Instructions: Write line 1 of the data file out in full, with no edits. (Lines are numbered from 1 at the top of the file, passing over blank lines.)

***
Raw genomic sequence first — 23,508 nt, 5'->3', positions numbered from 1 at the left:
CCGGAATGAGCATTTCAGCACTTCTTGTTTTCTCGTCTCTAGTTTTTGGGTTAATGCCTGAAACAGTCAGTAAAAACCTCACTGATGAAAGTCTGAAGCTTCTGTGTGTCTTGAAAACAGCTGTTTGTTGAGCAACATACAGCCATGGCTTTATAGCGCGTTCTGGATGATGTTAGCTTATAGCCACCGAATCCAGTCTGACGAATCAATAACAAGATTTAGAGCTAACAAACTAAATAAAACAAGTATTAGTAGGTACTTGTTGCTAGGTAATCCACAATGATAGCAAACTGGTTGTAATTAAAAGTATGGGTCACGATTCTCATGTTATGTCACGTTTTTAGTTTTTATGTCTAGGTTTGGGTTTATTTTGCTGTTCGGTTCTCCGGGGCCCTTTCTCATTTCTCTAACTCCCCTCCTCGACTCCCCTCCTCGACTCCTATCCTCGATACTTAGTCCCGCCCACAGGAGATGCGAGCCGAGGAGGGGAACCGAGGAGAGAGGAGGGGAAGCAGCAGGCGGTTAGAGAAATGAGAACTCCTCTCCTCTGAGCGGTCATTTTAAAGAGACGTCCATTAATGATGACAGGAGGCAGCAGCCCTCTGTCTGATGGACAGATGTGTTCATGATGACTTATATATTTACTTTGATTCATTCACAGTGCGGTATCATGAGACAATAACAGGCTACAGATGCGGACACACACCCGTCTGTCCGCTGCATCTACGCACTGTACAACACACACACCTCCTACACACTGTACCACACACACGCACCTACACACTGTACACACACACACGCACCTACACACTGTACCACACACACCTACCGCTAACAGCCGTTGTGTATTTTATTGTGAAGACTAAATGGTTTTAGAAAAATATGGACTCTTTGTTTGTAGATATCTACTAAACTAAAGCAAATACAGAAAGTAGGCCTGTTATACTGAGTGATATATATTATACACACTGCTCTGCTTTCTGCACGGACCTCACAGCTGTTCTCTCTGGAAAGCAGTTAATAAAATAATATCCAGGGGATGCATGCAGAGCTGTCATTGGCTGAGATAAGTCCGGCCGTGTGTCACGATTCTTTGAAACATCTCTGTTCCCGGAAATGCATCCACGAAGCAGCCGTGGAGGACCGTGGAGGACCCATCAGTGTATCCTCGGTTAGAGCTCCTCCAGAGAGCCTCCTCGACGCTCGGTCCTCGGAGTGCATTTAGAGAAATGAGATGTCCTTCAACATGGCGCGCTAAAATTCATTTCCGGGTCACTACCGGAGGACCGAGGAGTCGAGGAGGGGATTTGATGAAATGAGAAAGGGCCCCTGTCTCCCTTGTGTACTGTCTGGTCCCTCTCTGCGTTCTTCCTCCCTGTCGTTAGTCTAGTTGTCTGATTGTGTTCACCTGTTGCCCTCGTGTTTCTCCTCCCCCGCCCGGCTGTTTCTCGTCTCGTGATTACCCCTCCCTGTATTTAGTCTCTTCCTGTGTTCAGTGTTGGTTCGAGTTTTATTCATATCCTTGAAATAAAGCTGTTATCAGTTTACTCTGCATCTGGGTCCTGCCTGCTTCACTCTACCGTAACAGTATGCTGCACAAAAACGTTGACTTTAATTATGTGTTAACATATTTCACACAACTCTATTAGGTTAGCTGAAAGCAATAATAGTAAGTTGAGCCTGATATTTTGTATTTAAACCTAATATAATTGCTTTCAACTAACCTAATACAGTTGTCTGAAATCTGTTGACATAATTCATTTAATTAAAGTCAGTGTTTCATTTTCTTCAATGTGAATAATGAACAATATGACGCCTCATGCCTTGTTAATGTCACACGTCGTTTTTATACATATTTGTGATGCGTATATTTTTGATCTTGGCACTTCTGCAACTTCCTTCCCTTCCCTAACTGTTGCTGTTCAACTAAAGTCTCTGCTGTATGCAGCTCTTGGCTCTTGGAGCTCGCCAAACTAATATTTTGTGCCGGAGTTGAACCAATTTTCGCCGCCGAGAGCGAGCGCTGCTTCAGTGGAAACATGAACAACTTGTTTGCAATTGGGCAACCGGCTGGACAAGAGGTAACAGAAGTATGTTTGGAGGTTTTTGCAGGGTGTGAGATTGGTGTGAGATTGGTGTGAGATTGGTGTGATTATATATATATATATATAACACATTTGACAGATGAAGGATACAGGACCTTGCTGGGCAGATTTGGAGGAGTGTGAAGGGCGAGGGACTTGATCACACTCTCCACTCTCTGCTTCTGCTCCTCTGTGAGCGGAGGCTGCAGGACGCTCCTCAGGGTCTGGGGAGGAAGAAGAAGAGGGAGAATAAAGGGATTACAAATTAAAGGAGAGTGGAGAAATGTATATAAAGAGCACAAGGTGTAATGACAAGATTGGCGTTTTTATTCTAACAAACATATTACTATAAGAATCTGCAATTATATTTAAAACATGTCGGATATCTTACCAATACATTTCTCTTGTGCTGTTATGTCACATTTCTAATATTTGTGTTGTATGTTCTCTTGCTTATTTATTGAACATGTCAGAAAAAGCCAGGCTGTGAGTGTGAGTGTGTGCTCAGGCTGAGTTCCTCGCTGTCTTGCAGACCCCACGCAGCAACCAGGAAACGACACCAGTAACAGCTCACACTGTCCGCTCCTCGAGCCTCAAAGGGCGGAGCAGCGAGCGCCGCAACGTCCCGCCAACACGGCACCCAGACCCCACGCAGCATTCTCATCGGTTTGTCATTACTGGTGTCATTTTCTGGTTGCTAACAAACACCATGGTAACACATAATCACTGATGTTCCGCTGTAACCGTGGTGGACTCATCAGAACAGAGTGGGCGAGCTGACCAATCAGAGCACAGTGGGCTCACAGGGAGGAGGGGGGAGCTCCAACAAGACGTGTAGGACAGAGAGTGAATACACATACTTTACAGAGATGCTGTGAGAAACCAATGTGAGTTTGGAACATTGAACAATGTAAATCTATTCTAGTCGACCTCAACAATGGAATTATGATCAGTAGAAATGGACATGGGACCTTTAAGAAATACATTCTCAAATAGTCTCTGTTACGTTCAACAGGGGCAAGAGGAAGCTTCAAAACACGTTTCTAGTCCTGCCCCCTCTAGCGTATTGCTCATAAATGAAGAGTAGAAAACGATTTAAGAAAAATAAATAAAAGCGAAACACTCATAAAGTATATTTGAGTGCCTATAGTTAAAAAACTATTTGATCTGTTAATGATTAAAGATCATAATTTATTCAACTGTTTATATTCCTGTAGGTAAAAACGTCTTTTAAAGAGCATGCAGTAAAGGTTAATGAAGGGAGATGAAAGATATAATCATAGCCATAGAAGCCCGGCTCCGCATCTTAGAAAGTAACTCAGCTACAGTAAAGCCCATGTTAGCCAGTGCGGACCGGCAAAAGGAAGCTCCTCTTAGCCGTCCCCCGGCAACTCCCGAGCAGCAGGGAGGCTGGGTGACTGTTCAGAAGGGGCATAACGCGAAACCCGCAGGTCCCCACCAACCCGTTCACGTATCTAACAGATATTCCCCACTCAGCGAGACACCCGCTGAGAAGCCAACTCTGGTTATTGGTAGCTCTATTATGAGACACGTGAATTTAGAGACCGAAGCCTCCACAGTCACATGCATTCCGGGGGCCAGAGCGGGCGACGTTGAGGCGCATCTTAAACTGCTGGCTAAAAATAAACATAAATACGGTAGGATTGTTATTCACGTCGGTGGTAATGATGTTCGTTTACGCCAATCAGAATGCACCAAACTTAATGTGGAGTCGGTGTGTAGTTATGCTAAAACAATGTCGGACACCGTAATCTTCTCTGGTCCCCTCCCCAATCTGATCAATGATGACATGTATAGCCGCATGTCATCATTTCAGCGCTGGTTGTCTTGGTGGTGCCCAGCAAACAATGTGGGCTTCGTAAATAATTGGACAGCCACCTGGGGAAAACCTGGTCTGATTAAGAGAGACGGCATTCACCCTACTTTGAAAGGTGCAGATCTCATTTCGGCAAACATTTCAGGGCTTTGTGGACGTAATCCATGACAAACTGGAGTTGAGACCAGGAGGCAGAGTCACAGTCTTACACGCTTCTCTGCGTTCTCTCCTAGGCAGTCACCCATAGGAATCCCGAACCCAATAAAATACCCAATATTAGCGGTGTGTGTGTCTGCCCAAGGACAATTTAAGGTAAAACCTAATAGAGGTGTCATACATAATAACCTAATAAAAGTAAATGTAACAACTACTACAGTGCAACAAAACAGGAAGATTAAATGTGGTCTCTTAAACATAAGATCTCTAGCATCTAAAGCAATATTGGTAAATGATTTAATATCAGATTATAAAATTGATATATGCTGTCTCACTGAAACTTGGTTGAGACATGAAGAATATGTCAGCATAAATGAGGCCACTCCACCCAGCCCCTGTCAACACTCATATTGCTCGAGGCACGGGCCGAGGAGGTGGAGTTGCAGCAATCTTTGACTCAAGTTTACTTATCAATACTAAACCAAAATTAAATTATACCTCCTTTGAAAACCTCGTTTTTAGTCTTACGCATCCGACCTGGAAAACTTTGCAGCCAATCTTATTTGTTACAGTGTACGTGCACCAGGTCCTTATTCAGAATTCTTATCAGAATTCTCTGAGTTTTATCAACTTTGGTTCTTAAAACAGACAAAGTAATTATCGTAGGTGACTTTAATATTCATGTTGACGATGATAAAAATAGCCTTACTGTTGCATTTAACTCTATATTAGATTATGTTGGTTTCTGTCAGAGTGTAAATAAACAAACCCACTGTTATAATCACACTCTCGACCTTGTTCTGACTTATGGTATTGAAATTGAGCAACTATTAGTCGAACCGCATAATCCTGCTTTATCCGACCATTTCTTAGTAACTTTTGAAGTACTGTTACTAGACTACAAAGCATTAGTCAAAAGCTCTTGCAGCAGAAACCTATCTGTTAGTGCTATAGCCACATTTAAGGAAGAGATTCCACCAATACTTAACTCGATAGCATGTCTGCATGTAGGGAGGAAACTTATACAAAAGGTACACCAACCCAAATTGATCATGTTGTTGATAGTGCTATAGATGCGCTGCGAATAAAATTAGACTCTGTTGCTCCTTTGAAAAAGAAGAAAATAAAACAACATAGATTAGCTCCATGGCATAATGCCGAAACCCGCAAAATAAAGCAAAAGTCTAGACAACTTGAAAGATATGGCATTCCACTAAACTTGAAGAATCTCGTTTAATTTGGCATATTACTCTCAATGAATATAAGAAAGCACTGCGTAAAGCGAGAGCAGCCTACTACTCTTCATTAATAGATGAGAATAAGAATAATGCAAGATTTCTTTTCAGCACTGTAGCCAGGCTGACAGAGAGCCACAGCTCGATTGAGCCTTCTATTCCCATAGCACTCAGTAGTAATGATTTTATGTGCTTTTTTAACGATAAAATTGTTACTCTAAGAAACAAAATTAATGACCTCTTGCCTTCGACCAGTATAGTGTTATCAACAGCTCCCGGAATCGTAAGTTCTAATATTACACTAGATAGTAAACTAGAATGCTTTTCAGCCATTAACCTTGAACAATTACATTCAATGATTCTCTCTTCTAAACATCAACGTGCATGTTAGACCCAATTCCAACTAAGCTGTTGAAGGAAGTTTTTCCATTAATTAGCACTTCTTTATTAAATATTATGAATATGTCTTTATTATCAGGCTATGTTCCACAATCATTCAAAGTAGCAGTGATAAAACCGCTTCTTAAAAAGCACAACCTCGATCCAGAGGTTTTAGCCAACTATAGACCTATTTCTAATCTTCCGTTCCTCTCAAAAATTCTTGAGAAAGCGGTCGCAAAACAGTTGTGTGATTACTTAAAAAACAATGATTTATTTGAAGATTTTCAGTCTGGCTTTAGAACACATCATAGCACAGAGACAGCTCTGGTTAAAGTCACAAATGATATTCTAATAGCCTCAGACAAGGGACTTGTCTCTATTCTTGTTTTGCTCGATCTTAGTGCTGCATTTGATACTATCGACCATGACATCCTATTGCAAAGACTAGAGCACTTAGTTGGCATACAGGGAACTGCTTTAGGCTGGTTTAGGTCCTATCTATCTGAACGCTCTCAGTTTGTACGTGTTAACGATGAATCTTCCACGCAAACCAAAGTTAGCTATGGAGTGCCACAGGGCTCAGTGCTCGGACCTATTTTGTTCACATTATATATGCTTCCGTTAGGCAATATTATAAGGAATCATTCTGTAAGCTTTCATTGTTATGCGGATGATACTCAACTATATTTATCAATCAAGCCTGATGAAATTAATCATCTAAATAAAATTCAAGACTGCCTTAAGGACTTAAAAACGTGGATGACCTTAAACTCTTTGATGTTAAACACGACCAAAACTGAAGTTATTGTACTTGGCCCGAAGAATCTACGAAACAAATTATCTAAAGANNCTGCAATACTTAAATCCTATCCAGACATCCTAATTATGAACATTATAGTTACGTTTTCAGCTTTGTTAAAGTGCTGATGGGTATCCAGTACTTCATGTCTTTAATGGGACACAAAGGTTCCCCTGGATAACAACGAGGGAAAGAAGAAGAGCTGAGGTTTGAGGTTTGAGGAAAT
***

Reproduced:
Raw genomic sequence first — 23,508 nt, 5'->3', positions numbered from 1 at the left: